We next addressed whether Neurog1 and Neurog2 are also required for the formation of NC-derived postganglionic (PG) neurons of the parasympathetic otic ganglion, or whether they act in a single gene-dependent manner. Analysis of sagittal sections of e12.5 Neurog1−/− embryos show that the formation of Phox2b-expressing PG neurons (red) of the otic ganglion (Og) and Phox2b/Isl1-expressing neurons (yellow) of the geniculate ganglion (VIIg) is unaffected by this mutation compared to control littermate embryos (Fig. 3A, B). In contrast, the Isl1-expressing neurons of the trigeminal ganglion were completely absent as previously described (Fig. 3A, B) (Ma et al., 1998). However, we detected the presence of Phox2b/Isl1-expressing neurons, which may represent placode-derived sensory neurons that contribute to the trigeminal ganglion (Fig. 3B, arrow). In contrast, the PG neurons of the otic ganglion were reduced in e12.5 Neurog2−/− embryos compared to control littermates (Fig. 3C, D). This confirmed our previous report (Chen et al., 2011). The remaining population of PG neurons in Neurog2−/− embryos may, therefore, be dependent on both Neurog1 and Neurog2. To address this, we analyzed Neurog1−/−2−/− embryos. In sagittal sections of e12.5 Neurog1−/−2−/− embryos, we observed a complete loss of PG neurons of the otic ganglion, as well as the putative placode-derived Phox2b/Isl1-expressing neurons of the trigeminal ganglion (Fig. 3E, F; data not shown). Our findings suggest that the formation of NC-derived PG neurons of the otic ganglion is largely dependent on Neurog2, with a requirement for both Neurog1 and Neurog2 in a small subset of PG neurons. In summary, the complete formation of the placode-derived nodose and NC-derived otic ganglia is dependent on the redundant activities of Neurog1 and Neurog2.

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Figure 3. Formation of the NC-derived otic ganglia requires both Neurog1 and Neurog2. A–F: Sagittal sections of e12.5 embryos double-immunolabeled for Phox2b (red) and Isl1 (green): control (A, C, E), Neurog1−/− (B), Neurog2−/− (D), and Neurog1−/−2−/− (F). In the Neurog1−/− embryo, the Isl1-expressing trigeminal ganglion (Vg) is missing, whereas the Phox2b-expressing otic (Og) and Phox2b/Isl1-expressing geniculate (VIIg) ganglia remain intact (A, B). A cluster of Phox2b/Isl1-expressing cells remains intact in the Neurog1−/− embryo (arrow, B). This may represent placode-derived neurons that contribute to the trigeminal ganglion. In the Neurog2−/− embryo, the Phox2b-expressing otic ganglion is significantly reduced, and Phox2b/Isl1-expressing geniculate ganglion is missing. The Isl1-expressing trigeminal ganglion is intact in the Neurog2−/− embryo. In the Neurog1−/−2−/− embryo, all neural crest (Phox2b) and placodal (Phox2b/Isl1) ganglia are absent. Note that unlike the placode-derived geniculate and trigeminal ganglia (arrow in A, B), the placode-derived vestibulocochlear ganglion (VIIIg) expresses Isl1, but not Phox2b. Ov, otic vesicle. Scale bars = 100 μm.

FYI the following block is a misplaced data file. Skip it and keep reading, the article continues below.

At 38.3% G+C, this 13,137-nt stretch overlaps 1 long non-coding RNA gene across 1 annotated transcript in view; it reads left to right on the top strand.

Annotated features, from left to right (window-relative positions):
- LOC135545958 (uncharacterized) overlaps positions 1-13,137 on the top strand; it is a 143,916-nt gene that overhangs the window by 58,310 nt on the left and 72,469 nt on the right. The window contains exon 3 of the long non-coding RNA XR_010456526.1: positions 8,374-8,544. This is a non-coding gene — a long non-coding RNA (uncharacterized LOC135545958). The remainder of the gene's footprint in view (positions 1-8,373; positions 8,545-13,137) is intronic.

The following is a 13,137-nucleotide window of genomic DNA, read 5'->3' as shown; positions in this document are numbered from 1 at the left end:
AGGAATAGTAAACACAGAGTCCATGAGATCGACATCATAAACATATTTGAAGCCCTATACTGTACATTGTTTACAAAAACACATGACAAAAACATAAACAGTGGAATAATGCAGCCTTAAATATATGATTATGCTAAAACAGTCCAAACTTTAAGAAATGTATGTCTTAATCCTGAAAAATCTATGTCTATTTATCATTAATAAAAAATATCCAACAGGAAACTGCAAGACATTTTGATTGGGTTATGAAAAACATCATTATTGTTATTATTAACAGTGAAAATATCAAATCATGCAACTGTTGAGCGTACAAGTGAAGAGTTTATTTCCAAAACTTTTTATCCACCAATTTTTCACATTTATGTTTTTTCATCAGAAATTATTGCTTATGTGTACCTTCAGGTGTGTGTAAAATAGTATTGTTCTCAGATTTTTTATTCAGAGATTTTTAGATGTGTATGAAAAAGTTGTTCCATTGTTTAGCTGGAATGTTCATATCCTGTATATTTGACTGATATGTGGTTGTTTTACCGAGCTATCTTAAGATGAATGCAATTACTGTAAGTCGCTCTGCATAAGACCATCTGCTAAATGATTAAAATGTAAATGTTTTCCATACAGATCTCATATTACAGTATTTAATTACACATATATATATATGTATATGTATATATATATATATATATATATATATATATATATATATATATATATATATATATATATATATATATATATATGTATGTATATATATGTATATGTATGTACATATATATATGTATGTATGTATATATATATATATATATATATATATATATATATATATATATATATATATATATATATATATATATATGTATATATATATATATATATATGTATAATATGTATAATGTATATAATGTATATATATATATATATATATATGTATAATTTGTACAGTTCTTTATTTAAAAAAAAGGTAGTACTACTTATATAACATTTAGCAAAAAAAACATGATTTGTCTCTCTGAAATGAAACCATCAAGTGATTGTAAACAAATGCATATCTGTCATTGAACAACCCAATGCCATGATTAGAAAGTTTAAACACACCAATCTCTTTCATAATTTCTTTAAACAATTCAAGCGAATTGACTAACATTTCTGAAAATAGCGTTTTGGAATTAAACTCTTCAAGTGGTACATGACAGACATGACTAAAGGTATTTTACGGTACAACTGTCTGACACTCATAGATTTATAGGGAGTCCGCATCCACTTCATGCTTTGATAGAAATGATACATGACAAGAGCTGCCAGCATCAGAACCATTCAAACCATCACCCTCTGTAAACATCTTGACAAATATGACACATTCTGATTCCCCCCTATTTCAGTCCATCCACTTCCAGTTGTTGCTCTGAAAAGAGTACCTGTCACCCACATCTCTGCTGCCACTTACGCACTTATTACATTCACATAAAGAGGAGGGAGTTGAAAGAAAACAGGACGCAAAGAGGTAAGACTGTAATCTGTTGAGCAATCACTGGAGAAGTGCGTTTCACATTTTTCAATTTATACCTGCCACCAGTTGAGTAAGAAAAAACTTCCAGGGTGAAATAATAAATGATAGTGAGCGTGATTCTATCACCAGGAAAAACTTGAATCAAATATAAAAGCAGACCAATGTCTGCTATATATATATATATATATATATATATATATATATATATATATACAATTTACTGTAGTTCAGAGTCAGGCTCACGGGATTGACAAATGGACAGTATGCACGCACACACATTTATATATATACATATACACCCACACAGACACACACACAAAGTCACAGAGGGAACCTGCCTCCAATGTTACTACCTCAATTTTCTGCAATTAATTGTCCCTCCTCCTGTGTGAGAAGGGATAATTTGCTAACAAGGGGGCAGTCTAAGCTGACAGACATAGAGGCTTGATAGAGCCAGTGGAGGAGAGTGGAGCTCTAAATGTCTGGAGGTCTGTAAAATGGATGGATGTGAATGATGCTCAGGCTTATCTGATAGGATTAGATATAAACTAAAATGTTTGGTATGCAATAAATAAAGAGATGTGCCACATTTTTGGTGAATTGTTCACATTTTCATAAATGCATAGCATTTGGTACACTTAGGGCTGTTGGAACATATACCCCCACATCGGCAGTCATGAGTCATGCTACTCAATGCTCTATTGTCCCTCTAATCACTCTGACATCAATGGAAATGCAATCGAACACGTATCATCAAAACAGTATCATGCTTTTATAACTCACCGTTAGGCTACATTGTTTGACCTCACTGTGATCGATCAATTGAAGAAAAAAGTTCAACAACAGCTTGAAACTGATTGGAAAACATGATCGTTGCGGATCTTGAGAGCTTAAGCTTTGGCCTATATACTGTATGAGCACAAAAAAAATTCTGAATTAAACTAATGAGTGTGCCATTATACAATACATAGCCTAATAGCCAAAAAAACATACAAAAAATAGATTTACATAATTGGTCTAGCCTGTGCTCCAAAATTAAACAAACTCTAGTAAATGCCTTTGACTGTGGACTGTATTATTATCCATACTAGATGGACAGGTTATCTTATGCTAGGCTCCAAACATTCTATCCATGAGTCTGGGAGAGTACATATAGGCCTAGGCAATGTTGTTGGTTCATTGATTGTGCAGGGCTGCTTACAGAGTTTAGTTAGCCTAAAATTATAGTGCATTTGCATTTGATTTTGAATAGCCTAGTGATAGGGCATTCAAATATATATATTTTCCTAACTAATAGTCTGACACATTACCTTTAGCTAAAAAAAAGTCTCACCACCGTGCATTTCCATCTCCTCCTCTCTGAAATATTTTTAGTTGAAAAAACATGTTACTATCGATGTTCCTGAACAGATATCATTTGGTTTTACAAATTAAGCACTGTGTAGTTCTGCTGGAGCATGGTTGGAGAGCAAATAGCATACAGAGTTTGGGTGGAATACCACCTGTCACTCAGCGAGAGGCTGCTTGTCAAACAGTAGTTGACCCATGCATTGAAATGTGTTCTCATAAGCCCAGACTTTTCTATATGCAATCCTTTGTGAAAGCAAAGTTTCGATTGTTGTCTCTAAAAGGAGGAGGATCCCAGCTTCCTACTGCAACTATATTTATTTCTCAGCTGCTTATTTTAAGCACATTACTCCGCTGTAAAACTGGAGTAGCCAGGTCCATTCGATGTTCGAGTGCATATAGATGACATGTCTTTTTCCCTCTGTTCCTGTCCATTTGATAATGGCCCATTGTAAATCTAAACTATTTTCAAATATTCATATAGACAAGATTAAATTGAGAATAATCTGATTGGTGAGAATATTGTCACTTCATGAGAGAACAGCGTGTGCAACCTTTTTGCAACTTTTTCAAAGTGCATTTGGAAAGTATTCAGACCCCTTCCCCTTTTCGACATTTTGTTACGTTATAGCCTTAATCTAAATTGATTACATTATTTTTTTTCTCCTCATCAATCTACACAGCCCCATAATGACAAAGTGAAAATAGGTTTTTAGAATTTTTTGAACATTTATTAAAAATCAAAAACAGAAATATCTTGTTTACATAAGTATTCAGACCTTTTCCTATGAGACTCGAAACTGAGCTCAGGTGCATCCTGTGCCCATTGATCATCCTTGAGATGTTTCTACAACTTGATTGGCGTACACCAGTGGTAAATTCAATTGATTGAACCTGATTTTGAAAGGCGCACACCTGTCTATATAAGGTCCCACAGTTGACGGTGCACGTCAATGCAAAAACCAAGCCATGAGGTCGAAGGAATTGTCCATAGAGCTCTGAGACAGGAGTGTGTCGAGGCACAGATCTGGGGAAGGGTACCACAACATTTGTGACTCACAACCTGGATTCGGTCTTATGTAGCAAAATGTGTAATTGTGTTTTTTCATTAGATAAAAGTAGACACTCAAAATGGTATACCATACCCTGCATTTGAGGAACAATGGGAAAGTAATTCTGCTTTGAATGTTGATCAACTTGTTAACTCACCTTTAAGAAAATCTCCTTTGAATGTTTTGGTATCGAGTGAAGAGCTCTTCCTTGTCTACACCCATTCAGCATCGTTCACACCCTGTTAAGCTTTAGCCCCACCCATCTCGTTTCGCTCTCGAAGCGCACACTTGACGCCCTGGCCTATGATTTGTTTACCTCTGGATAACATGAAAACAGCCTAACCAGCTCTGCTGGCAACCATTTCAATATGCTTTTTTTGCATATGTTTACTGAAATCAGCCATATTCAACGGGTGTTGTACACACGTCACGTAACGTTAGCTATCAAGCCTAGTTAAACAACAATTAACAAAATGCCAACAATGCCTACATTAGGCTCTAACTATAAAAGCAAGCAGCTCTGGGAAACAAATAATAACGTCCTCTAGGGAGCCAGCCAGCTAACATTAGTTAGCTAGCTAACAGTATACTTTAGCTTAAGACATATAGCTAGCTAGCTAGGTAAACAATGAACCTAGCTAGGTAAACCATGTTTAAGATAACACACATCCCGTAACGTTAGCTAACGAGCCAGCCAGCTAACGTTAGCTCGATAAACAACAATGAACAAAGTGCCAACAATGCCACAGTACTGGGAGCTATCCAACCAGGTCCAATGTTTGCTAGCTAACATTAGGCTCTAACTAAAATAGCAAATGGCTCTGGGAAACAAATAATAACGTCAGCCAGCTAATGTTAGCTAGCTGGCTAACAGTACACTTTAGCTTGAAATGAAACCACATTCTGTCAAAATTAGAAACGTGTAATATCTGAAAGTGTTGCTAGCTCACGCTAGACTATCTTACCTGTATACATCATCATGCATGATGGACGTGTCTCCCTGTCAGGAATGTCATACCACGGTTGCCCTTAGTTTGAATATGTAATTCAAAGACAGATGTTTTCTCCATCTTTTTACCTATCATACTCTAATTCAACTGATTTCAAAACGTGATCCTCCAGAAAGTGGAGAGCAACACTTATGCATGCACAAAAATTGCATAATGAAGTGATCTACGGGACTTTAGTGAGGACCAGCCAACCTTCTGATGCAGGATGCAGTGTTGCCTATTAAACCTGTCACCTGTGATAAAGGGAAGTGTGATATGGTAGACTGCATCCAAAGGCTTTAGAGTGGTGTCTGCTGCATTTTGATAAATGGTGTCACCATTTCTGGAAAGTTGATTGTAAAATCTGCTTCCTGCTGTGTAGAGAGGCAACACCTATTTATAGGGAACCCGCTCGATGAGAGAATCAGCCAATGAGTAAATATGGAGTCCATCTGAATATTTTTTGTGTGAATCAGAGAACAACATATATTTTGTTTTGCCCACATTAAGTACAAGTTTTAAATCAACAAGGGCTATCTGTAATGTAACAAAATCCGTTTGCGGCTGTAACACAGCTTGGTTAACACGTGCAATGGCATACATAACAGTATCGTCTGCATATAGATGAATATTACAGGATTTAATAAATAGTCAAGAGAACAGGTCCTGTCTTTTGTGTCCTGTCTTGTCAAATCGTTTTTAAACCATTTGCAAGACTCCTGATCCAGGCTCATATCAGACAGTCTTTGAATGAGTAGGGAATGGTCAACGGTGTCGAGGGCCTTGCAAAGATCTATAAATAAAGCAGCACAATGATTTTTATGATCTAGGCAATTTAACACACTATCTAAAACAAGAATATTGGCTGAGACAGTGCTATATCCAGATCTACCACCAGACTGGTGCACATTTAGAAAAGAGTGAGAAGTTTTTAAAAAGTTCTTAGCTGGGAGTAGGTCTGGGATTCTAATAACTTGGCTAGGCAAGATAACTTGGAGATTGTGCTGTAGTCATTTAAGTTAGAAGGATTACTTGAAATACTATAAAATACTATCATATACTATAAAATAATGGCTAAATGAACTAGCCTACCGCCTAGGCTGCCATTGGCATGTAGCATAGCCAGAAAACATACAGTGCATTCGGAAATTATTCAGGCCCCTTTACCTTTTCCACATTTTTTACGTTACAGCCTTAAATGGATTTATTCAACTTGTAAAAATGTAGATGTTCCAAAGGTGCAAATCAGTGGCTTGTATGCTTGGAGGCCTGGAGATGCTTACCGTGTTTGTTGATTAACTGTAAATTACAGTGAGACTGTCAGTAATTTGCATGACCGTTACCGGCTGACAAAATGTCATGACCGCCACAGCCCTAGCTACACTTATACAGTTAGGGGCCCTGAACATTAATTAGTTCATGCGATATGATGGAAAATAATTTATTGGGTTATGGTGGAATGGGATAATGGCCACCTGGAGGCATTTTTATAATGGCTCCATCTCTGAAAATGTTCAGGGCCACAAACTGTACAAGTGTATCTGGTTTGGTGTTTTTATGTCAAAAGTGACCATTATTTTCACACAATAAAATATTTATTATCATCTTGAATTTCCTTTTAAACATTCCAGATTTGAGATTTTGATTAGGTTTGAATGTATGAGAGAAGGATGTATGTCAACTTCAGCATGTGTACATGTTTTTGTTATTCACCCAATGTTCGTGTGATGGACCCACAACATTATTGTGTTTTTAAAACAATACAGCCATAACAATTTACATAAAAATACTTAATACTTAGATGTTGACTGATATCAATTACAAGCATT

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Interaction of r6 Neural Crest and Placode-Derived Petrosal Ganglion

We next wanted to understand the mechanism by which the NC-derived PG neurons of the otic ganglion were lost in Neurog2−/− or Neurog1−/−2−/− embryos. Previously, we showed that population of r4-derived NC cells fated for the PG lineage of the sphenopalatine and submandibular ganglia differentiated in the adjacent placode-derived geniculate ganglion en route to their final destination (Takano-Maruyama et al., 2010). Moreover, conditional ablation of Phox2b in the placode-derived geniculate ganglion or a null mutation of Neurog2 resulted in a loss of the sphenopalatine and submandibular ganglia (Coppola et al., 2010). We reasoned that a similar cellular relationship occurs in the more posterior population of NC and placodal cells fated for the otic and petrosal ganglia, respectively.